How much is your “word” worth? Well, I think in order to assign a value, tangible or otherwise, we must first understand what is being asked. Keeping your word, in essence, is making a promise to do something and, when you don’t live up to your word, you are in effect, breaking your promise. It’s really that simple…
In business, as in life, you come across many situations where you find yourself needing to address an issue of some sort. The challenge, often, is that many of us do not take a holistic approach towards dissecting the condition and applying a logical framework to move us towards resolution.
This is the concept behind the acronym N-A-B-C.
Now, before you can apply NABC, you have to implicitly clear on the problem you are trying to solve. Then, and only then, can you begin to apply the framework outlined below.
If there is one thing that I have come to learn, accept, and expect throughout my life, it’s that, whether in a personal or professional capacity, people will experience what I call, “life’s resets”. In fact, people will experience many of them and in some cases cause them. Basically – this is something that throws your whole world upside down – a S.E.E. (significant emotional experience), if you will. Often, these are things that you cannot prepare for. As one of my favorite song lyrics go, “The real troubles in your life are apt to be things that never crossed your worried mind; the kind that blindside you at 4pm on some idle Tuesday.”
Written: October 21st, 2011
Dedicated to my fellow classmates in the Presidential and Key Executive MBA Program at Pepperdine University – Cohort #126.
Twenty months ago, 18 of us embarked upon a journey but unfortunately, we’d lost a couple along the way. When we started, we had no idea who the other people were who were joining us – what they were like, what they were capable of, and, most importantly, what they wanted out of this journey.
The number one question on everyone’s mind, including those running in the current GOP election, is “When will the economy get back on track?” Of course, for the average citizen, the implication behind this question is “When will the unemployment rate reduce?” (i.e. when can I expect to find a job?).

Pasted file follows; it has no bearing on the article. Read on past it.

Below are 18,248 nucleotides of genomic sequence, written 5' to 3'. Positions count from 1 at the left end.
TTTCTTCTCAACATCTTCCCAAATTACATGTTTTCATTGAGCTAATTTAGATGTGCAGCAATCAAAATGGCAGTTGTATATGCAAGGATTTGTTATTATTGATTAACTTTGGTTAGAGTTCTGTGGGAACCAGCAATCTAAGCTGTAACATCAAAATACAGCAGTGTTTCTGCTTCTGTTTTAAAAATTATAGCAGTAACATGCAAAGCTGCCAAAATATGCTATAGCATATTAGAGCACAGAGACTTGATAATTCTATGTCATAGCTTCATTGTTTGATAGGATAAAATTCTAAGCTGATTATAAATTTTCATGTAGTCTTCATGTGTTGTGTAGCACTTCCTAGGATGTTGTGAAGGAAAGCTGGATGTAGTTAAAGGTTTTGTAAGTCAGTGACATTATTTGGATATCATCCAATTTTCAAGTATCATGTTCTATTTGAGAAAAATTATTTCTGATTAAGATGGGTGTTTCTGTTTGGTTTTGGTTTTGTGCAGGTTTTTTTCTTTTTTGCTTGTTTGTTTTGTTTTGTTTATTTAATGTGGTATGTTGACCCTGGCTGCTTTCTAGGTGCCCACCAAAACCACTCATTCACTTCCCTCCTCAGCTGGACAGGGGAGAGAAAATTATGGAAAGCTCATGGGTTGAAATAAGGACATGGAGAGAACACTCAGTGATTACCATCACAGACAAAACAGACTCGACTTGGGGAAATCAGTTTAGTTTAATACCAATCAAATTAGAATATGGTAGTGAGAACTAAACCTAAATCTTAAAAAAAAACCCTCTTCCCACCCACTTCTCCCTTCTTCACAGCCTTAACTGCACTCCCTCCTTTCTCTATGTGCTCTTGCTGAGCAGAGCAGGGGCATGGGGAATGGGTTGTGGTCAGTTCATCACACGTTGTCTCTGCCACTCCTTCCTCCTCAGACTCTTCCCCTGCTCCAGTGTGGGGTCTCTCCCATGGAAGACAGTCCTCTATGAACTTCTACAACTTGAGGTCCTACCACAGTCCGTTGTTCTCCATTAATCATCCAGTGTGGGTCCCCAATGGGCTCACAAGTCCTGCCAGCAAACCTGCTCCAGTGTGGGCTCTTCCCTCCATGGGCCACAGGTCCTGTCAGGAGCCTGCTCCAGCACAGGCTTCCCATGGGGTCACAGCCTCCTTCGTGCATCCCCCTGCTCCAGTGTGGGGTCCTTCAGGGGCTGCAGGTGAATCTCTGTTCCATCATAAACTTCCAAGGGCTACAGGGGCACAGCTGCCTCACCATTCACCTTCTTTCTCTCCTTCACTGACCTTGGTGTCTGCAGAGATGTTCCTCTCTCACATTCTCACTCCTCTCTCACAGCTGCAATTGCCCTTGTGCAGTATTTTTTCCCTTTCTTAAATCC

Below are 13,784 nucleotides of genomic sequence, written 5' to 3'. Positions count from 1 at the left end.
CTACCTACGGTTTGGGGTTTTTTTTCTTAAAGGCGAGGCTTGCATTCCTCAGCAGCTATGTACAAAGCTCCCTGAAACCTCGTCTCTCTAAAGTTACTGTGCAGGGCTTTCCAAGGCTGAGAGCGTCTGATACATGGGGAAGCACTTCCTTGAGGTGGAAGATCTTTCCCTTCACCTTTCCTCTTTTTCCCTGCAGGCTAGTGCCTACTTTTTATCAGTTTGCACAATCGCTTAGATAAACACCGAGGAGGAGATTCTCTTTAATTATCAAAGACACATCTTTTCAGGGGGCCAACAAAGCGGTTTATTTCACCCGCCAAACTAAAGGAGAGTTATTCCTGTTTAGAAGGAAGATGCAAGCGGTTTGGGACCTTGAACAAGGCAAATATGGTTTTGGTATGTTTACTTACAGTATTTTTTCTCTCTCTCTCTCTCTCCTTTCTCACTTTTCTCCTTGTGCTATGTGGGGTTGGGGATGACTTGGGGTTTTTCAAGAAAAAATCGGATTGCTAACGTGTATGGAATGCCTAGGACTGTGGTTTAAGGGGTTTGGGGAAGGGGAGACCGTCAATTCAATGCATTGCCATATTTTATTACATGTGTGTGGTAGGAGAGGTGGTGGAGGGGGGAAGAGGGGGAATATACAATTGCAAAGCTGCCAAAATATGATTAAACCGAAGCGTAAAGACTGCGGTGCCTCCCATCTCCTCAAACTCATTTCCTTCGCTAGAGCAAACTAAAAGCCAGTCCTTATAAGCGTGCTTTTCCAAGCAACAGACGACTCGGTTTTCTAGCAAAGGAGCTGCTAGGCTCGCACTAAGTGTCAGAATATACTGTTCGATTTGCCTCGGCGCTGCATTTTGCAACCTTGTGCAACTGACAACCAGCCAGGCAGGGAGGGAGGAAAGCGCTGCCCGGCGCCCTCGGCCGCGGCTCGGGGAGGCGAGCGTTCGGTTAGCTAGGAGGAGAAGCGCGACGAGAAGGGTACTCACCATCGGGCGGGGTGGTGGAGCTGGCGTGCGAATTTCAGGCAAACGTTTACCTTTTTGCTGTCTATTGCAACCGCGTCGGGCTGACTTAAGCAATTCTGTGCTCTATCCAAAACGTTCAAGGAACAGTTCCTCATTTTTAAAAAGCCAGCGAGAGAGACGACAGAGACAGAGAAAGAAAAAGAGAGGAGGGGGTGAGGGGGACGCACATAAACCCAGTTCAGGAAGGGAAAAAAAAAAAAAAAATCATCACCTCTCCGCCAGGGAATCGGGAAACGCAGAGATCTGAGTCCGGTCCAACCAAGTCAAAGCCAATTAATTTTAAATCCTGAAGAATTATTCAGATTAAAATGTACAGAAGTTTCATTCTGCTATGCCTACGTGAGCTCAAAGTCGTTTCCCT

Keeping this on a positive note, let’s assume that you have been one of the lucky few to actually get noticed and have embarked upon the interview process. As I’ve stated before in other posts, this, to no one’s surprise, is an employer’s market (with a few exceptions, of course). That said, employer’s are cognizant of the fact that there is an abundance of talent available and will heavily scrutinize anyone trying to secure a position within their organization.
At the foundation of any real relationship, whether personal or professional, is trust. In fact, a relationship itself cannot sustain or survive without it. Imagine asking a friend for a favor and not trusting in the fact that they would actually deliver – what’s the point of asking in the first place? Or, in a business transaction, when you verbally agree upon terms – if you don’t trust the other party to honor their commitment, why would you want to do business with them? It’s a pretty straightforward concept to get your head around.
Recently, I took some time out and watched the movie Moneyball. For those of you don’t know the story, it’s predicated on the thesis that a player’s ability to get on base is far more valuable then their ability to hit home runs. Accordingly, for every player that gets on base, it’s guaranteed that the 4th player is equal to a point (e.g. players on 1st, 2nd, and 3rd – in order for the 4th player to get on base, the player on 3rd base has to come in and score a point and the other two players rotate to the next base thereby vacating 1st base for the 4th player. The process repeats and points get accumulated).
As the years of my life have gone by, I have to come accept, and more importantly, believe that there are natural laws that exist in the universe. While I cannot explain with absolute accuracy the origin of these laws, what I can explain is that in its simplest form, our belief in something bigger than ourselves is the foundation for which these laws continue to exist beyond the average life of man.
Once the words of our founding forefathers, today, “We the People” has taken on a completely different meaning in my life. In lieu of the recent “Occupy” activities that have been occurring, it really begins to showcase how powerful people, when united around a collective effort, can actually be.
While some of these activities were much before my time, including the Berkeley “sit ins” and equal rights marches for African Americans, it laid the foundation for what we are witnessing today – not just in America, but also all over the world. Ironically, it never surprises me how history has a way of repeating itself!
At some point in every manager’s career, there comes a time when you will need to terminate someone’s employment. Typically, this situation falls into one of two categories – a corporate layoff due to cost cutting / restructuring or letting an employee go for performance-related issues. Regardless of the reason, it’s a difficult situation that requires careful planning and execution, compassion, and, for legal reasons, brevity.
The challenge in letting people go is acknowledging the fact that it’s not personal and doing your best to remain cognizant of that throughout the process. Now, while I understand this is easy to “write”, I am very well aware of the fact that work becomes personal for many people. Further, for many people, some of their closet relations have formed through their work so, again when I say, it’s technically not personal, I recognize that it very much is.